The ones I enjoyed the most were: The Consul’s Wife, The White Fawn, Archimedes’ Tomb, A Gladiator Dies Only Once and The Cherries of Lucullus. I also enjoyed the cynicism on Poppy and The Poisoned Cake, that was quite representative of politicians then and now.
Certainly a worthy addiction to the novels these short stories are just the right appetizer before a feast of a Gordianus novel.

Journal Entry 8 by kizmiaz from Belém , Lisboa (cidade) Portugal on Wednesday, September 09, 2009
Sent to conto so that she can have a taste of Steven Saylor's writting.

Journal Entry 9 by conto from Lisboa (city), Lisboa (distrito) Portugal on Sunday, September 13, 2009
Sorry! Forgot to journal this one but here I am stating that I will read this one, as soon as I get rid of some others. I guess it won't take too long though!
Thanks a lot K.!

Journal Entry 10 by conto from Lisboa (city), Lisboa (distrito) Portugal on Sunday, September 27, 2009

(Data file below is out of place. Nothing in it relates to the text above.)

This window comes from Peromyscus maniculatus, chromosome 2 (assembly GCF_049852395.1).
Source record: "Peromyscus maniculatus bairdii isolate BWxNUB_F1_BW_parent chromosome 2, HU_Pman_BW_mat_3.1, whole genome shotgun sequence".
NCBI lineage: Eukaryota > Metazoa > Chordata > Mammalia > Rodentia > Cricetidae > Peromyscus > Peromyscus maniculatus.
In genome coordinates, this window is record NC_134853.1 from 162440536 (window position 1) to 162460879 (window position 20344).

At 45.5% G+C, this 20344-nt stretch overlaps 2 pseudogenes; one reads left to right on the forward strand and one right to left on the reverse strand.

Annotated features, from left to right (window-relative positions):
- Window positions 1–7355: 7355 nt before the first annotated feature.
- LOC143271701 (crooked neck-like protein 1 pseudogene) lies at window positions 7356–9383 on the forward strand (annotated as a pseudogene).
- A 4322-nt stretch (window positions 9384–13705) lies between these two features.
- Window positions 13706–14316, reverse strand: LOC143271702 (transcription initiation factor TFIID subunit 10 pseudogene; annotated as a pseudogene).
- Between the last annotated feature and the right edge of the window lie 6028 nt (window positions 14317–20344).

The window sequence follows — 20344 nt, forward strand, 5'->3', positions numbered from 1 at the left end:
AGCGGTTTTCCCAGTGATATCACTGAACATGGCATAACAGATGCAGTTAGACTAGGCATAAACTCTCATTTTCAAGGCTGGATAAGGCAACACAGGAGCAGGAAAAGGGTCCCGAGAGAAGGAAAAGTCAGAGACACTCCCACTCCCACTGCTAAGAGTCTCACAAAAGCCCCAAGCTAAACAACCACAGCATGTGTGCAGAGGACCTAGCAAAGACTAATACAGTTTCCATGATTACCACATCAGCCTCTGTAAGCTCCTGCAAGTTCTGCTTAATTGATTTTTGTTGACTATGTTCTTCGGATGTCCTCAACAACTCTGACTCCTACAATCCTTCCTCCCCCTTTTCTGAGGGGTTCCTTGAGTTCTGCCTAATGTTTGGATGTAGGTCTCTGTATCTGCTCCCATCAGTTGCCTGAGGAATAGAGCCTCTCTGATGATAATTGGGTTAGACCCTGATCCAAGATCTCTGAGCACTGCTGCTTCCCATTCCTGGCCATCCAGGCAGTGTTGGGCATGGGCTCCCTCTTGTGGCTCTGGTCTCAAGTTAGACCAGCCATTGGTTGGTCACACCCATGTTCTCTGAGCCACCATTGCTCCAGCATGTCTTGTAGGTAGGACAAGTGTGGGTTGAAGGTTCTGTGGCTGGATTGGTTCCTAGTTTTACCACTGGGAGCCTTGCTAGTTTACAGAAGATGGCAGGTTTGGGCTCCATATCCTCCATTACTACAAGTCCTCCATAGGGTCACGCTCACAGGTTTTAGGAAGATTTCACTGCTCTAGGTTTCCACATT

How great!! I do must get my hand on some of Saylor's novels, because these short stories left a promess of good writing and good plotting.
The best ones, at least as I see it, were 'A Gladiator Dies Only Once', 'Poppy and The Poisoned Cake' and 'The Cherries of Lucullus. I also liked a lot of details from some of the others, but... well, using kizmiaz statement, they felt more like an appetizer and I'll be waiting for the promised "feast of a Gordianus novel"!

Back to its master, now. Thank you so much, K.

Journal Entry 11 by kizmiaz from Belém , Lisboa (cidade) Portugal on Monday, September 28, 2009
It's home now.

Journal Entry 12 by kizmiaz at Belém , Lisboa (cidade) Portugal on Thursday, January 13, 2011

Released 9 yrs ago (1/13/2011 UTC) at Belém , Lisboa (cidade) Portugal


sent as a part o ELHUrricane's virtual BBOx

Journal Entry 13 by wingArvoreswing at Viana do Castelo, Viana do Castelo Portugal on Sunday, January 30, 2011
It's with me now. I'm sorry for taking so long to JE, but I've been away for some time.
I'll be back to you as soon as I read it.
Thanks for sharing.